Back into the loving embrace of ‘The Trial of a Time Lord’ Season 23 and to the best part of that set of stories, Mindwarp. Occasionally it is nice to see the Doctor on the defensive. This is especially true with a confident-to-the-point-of arrogance Doctor such as David Tennant in Midnight or, even more so, Colin Baker in Mindwarp.
This is the Valeyard in attack-mode with the Doctor having to defend, defensively, his actions. The narrative interruptions have fortunately become less intrusive and more purposeful than they had been in The Mysterious Planet, and the best parts of Mindwarp are an intriguing admixture of old and new. Sil is back, this time much more as a delightfully obsequious troll. YMMV about the unavoidable presence of Brian Blessed turning the volume up to 13, for us here at the Tour a little goes a long, long way, but he is at least tonally distinct.
What might not be distinct, or at least distinct enough the the viewer to discern, is whether you buy the turn the Doctor takes during the story, in effect turning on everyone. It even became a plot point for the trial. Was the Doctor gathering intel and playing for time or … was it more substantial. The story, or Baker’s performance, doesn’t lean hard enough in either direction and that undercuts what might otherwise be an interesting development.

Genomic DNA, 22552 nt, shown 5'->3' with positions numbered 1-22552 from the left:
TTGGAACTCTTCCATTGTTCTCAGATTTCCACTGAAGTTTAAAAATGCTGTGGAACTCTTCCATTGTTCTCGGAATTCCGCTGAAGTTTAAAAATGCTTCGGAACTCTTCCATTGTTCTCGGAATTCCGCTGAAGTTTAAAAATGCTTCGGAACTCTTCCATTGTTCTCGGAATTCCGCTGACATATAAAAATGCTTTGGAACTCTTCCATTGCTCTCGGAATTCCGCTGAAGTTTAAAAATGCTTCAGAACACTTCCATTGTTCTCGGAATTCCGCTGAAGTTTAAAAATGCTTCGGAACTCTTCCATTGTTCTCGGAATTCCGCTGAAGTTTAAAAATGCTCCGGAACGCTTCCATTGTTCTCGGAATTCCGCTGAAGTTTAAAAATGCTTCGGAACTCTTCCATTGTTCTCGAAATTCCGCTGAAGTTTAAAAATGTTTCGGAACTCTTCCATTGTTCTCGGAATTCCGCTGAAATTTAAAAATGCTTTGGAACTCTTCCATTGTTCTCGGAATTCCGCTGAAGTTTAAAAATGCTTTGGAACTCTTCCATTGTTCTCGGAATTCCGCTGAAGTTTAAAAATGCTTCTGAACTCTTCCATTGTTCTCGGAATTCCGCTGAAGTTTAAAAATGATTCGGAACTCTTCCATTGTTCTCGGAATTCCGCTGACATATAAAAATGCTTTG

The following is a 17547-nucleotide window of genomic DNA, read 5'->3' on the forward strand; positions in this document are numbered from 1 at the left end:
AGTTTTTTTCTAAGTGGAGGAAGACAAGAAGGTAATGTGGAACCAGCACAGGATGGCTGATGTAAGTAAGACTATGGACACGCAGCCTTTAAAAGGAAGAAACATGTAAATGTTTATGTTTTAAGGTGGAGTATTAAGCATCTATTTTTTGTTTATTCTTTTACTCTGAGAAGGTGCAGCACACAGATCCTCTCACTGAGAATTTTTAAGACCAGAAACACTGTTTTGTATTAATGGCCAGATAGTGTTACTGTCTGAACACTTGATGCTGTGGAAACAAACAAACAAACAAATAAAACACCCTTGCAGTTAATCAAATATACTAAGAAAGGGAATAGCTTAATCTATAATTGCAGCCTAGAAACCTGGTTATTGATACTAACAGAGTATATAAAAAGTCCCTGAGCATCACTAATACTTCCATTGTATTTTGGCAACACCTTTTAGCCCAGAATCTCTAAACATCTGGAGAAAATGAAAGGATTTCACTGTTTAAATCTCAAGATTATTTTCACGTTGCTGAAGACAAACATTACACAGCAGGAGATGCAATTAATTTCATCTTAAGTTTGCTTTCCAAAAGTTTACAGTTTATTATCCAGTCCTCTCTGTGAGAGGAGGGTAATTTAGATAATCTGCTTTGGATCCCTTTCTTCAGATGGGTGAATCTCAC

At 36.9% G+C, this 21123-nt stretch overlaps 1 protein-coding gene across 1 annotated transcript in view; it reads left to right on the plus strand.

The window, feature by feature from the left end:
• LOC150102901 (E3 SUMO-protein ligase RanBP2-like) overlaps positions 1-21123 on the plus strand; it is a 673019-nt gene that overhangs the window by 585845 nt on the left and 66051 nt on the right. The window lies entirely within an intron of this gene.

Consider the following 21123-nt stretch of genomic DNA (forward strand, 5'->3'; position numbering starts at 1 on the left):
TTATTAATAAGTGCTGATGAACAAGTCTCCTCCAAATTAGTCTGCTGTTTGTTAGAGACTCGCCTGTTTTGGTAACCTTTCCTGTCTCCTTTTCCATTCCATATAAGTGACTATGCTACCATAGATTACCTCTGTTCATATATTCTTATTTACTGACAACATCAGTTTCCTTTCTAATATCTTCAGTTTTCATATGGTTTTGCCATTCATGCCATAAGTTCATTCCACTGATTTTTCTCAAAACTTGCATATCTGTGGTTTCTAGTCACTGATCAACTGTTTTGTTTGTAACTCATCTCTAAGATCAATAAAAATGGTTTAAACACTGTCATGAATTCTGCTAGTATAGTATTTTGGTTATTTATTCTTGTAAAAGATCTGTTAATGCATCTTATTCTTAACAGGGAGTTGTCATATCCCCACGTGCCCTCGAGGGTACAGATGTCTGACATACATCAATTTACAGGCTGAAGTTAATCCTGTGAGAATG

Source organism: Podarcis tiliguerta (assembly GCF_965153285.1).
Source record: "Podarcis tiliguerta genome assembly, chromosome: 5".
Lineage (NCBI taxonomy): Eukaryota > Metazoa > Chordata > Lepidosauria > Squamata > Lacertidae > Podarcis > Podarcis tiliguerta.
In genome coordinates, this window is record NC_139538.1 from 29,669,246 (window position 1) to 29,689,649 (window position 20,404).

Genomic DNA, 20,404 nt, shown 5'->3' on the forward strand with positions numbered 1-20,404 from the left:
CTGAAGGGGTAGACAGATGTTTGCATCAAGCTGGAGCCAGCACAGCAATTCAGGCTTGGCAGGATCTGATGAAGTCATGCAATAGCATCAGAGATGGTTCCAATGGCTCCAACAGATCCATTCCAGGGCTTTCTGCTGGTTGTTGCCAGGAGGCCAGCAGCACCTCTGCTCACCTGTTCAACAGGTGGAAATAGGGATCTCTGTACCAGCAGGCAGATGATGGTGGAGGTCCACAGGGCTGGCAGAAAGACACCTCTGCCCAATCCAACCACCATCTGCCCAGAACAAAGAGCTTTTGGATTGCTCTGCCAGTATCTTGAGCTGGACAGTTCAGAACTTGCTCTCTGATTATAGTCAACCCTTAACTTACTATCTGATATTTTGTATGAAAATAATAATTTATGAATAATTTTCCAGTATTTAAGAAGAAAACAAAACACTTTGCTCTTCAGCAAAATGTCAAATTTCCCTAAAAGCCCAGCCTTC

Even so, and this is a point the Tour has made before, ‘magic moments,’ at least as seen by the Tour, are quite rare in Doctor Who, and Mindwarp has on of them. When in episode four the Doctor is pulled out of the action and back to the trial is a truly amazing moment, and one which elevates Mindwarp above all of the other elements which bestrode this troubled ‘Trial’ season. And what makes this magic moment all the more important is that it sets up the death, somewhat spectacularly, of a companion.
The ‘death’ of Peri is what most people remember from Mindwarp, and had it been allowed to stand it would’ve been even important in the history of classic Who. But JN-T just couldn’t leave it be, even though he had been okay with it during production. Peri was Ashildr before Ashildr. Perhaps it was the chaos around The Ultimate Foe.
It’s a pointless speculation except … Steven Moffat just couldn’t leave Clara for dead, and she came back.